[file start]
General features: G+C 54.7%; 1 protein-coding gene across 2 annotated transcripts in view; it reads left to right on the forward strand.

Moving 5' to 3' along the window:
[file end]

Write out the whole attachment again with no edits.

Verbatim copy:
General features: G+C 54.7%; 1 protein-coding gene across 2 annotated transcripts in view; it reads left to right on the forward strand.

Moving 5' to 3' along the window: